Just as the virtue of Christ's saving action on calvary consisted in His
complete obedience to the will of the Father, so too it is our continual
obedience to the will of Christ which continues the work of sanctification
in us and brings us ultimately to eternal life. This obedience is expressed
first and foremost in our acceptance of the authority of the Church which
Christ established to continue His work, and through which we are given His
incomparable gifts. We obey Christ when we worship according to the
prescripts of His Church, and this obedience itself unites us more closely
to Christ's saving action than any liturgical style possibly can. Without
this obedience, moreover, the power of liturgical style to foster union is
either vitiated or destroyed.
This obedience, of course, ought to be motivated by love. But whatever the
motivation, it is the key human response by which we carry our crosses,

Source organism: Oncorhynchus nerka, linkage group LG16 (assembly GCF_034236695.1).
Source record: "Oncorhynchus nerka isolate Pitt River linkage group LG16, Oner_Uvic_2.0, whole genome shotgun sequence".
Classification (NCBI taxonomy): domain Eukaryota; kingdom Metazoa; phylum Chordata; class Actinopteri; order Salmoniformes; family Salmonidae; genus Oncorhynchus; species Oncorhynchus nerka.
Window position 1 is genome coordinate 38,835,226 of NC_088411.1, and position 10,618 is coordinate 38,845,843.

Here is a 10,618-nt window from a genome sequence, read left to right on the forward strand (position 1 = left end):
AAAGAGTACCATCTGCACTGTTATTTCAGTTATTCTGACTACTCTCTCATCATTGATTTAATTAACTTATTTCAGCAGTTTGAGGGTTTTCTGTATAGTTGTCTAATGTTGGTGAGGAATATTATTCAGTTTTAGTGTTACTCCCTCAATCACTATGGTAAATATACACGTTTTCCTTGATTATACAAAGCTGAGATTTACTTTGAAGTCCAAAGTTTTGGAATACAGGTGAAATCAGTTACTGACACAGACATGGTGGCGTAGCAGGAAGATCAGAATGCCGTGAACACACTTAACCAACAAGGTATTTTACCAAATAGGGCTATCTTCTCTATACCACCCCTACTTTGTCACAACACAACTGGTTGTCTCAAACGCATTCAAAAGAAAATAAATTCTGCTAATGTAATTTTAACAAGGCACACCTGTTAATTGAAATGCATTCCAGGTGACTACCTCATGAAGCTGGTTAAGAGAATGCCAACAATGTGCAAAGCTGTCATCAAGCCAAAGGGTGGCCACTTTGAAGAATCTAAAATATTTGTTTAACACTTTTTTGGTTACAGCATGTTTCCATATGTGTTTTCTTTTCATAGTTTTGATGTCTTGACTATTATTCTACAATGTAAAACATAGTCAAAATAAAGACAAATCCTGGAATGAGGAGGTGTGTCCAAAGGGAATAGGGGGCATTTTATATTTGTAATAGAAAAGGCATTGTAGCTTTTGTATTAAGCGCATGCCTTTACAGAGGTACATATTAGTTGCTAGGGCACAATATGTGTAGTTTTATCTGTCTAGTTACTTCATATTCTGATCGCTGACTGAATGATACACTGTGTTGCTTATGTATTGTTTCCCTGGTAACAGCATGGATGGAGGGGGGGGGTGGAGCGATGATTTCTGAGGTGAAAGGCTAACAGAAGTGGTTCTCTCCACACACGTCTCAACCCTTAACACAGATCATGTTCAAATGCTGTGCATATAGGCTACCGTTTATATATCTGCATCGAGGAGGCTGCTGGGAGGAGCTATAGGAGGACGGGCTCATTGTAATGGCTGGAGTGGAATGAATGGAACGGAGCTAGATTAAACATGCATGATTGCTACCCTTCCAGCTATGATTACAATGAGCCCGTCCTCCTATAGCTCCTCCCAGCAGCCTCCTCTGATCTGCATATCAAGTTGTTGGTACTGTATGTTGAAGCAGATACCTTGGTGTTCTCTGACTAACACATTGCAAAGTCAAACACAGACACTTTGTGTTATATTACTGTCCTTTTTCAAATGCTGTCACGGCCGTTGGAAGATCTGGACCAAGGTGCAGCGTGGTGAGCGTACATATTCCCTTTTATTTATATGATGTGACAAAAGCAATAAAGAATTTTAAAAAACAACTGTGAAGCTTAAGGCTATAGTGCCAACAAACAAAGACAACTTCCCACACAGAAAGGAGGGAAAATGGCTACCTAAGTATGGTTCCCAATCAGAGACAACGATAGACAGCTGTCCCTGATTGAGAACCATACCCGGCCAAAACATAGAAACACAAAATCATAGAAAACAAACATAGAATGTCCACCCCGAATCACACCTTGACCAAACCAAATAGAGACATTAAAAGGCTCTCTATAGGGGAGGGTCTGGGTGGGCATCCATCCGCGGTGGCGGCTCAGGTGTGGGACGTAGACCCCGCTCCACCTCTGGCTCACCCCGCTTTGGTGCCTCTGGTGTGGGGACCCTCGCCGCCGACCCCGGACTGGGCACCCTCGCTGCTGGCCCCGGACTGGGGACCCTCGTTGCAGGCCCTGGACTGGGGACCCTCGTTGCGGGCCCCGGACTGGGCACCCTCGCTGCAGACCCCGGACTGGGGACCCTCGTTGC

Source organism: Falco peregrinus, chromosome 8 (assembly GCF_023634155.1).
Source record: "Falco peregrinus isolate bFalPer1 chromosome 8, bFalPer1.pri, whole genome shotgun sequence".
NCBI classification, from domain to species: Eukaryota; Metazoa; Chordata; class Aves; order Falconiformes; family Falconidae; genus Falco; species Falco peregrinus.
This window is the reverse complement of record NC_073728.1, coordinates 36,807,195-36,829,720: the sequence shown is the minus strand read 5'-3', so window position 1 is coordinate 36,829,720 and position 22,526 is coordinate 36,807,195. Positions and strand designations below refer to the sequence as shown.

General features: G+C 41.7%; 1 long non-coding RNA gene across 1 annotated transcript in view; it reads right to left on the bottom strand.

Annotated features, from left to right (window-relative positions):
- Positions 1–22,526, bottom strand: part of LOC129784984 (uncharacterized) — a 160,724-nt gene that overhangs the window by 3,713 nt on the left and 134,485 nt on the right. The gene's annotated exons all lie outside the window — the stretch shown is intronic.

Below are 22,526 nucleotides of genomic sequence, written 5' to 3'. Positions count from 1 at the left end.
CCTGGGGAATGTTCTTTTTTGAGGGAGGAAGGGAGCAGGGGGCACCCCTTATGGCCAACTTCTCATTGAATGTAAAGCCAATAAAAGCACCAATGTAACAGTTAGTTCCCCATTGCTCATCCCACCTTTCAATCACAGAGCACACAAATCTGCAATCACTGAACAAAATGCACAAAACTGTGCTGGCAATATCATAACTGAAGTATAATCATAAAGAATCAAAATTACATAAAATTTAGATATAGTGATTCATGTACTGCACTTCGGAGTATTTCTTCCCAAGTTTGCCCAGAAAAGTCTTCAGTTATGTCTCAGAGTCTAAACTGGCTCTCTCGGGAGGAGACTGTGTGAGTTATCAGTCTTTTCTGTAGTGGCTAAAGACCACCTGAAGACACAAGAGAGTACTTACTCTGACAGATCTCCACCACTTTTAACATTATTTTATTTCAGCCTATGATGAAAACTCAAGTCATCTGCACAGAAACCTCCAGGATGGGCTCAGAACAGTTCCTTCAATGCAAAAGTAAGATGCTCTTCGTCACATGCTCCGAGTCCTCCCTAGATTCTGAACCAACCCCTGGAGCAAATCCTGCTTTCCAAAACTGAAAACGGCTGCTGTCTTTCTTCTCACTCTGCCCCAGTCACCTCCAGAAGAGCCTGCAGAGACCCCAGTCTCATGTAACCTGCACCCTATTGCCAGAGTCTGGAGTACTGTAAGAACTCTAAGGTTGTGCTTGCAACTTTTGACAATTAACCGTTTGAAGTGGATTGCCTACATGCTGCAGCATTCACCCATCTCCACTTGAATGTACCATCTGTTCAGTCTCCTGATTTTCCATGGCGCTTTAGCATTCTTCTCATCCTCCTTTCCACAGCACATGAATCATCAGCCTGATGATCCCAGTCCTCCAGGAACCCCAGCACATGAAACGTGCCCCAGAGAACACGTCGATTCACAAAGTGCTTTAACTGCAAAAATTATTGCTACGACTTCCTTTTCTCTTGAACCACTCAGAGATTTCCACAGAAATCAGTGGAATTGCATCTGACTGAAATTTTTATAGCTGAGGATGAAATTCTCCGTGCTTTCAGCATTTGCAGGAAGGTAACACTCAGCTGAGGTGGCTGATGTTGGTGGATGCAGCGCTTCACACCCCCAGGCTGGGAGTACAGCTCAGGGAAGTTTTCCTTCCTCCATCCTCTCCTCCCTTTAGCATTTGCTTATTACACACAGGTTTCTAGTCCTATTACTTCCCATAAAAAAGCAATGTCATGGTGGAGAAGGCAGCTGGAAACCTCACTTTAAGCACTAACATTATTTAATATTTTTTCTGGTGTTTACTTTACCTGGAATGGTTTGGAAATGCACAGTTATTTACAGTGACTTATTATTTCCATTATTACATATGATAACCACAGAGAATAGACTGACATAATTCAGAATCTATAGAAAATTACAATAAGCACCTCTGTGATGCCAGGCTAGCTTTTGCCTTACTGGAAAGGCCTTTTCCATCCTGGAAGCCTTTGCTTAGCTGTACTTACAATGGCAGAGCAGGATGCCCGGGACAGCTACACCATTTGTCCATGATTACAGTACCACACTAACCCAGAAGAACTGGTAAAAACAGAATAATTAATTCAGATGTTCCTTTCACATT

unite them with the cross of Christ, and offer ourselves with Him to the
Father at every Mass.
FORM FOLLOWS CONTENT
Now the rules governing the liturgy allow scope for a certain creativity on
the part of the Faithful in corporately expressing their fervor. In this
context, I would be the last to view through rose-colored glasses either
the zeal or the appropriateness of worship in many Catholic parishes today;
indeed, I can well understand the various grounds for dissatisfaction.
Nonetheless, it must be understood that the very nature of the Catholic
Mass as an action of God conditions the human style of the liturgy in many
ways. One of these ways is critical to our discussion.
In non-Catholic worship, the key to a successful service is the quality of
the sermon and the fervor of the responses, be they spoken or sung. It is
the work of man that is at issue. In the Catholic liturgy, however, the key
is Christ's action, and the success of the secondary elements must be
measured according to how well they foster our recognition of and union
with that action. What Christ does is reenact his sacrifice for us at every
Mass; in doing so He makes Himself fully and really present and gives
Himself to us in holy communion.
Let me say it again: God the Son appears on the altar at every Mass.